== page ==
You could build anything you can imagine without me needing to write a single line of code or generate code, because we think that’s also legacy. So the idea is to stop writing code, stop legacy. 90% of what any company does today, we could confidently do on Unqork without a single change today, without a single line of code. The last 10% is where 100% of their engineers should be building. Right I would say that that last 10% is purely APIs, interfaces that engineers are building that are unique to them
Low code is not new – we have lived through several avatars of this over the years. I remember SAP coming up with Visual Composer something like a decade ago. It did not go very far. SAP was not the first – and things did get better over time. I am a fan of lighting platform that Salesforce introduced and it has several nice low code features. But even in salesforce projects – it is rare that 90% of the work is on declarative side.
Of course – history of failures is not something to worry about too much in tech. Tech usually improves with time .
A strong start to the low code story does not mean it usually ends well
Time to market is absolutely a critical business driver today. Low code is a big help in proving out something as an MVP – as a prototype or pilot. If business likes it – great, and if they don’t you can throw it away with very little to write off. That is the good part. But that is not how this story typically unfolds.
Business will love the first version, especially the speed at which it got delivered. They will add a few more things to be done by the app. Most of the time – low code tooling can get that done too in record time. Then along the way – a high value requirement will come along which cannot be solved by the low code tooling . So it gets handed off to an engineer to enhance. This is where it typically picks up downstream momentum . There is a good chance that there is no way to make that enhancement without a significant rewrite. There goes time to market for a toss !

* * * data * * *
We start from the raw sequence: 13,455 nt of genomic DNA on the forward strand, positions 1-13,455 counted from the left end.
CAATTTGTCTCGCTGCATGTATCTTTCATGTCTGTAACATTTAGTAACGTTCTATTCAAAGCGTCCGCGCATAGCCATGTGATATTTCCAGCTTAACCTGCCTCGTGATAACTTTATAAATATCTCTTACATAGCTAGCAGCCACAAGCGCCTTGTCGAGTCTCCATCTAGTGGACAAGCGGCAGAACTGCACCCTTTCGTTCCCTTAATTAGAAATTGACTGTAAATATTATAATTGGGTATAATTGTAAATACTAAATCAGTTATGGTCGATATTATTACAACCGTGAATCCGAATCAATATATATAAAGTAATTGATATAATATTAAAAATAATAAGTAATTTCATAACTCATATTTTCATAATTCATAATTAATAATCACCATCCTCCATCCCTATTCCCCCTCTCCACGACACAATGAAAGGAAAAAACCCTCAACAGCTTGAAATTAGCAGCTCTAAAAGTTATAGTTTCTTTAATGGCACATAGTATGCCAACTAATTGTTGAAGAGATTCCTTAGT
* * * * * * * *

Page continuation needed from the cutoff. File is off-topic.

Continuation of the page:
Mobile might be the hardest problem
Mobile is a harder problem to tackle than web. To get the best experience – I don’t think there will be a lot of debate that it is hard to challenge native development with generic tooling. Device integration, performance , Mobile UX are all hard to perfect without going native from what I have seen. If your experience is different – pls leave a comment, as I am very curious on this aspect especially.
Technical compromises just defer the costs
Low code ( and similar templated tooling that goes by other names) all are built with “general” requirements in mind. That comes with some obvious constraints – like the tooling expecting pre-existing APIs (in an enterprise world that is largely built as monoliths – or poorly designed/implemented APIs ) , some limitations in logic that can be implemented by drag/drop/click, and often performance limitations. That is the price you pay for faster development cycles. That is the price you pay with interest when your successful app gets asked to do more ! And if the tool can be extended – you have to ask yourself if it is “low code” anymore .
There are indirect costs
Low code also has some organizational costs that only become evident when you scale. A lot of the products are sold to business users with the promise “It is inexpensive, and you don’t need to wait on IT to get what you need – you can do it yourself”. Soon you have a proliferation of apps ( or reports or dashboard or whatever ), a lot of unused licenses/subscriptions, and there is tremendous friction with IT ( traditional developers ) , and between business users. The typical solution – establishing a COC to “guide and govern” the low code system. Before you know – the COC gets bloated. And they put way too many constraints on governance (with good intentions usually) that the original time-to-value advantage is not true any more.
I think low code tools absolutely have a definite place in the tool kit. It needs to be used for what it is good for – and that expectation should be clearly set with the customers who buy it. Over time, like with all technology – I totally expect low code to solve more of enterprise problems. But for now – I think claiming only 10% of scope needs engineers is an extreme overstatement.
(Cross-posted @ Vijay's thoughts on all things big and small)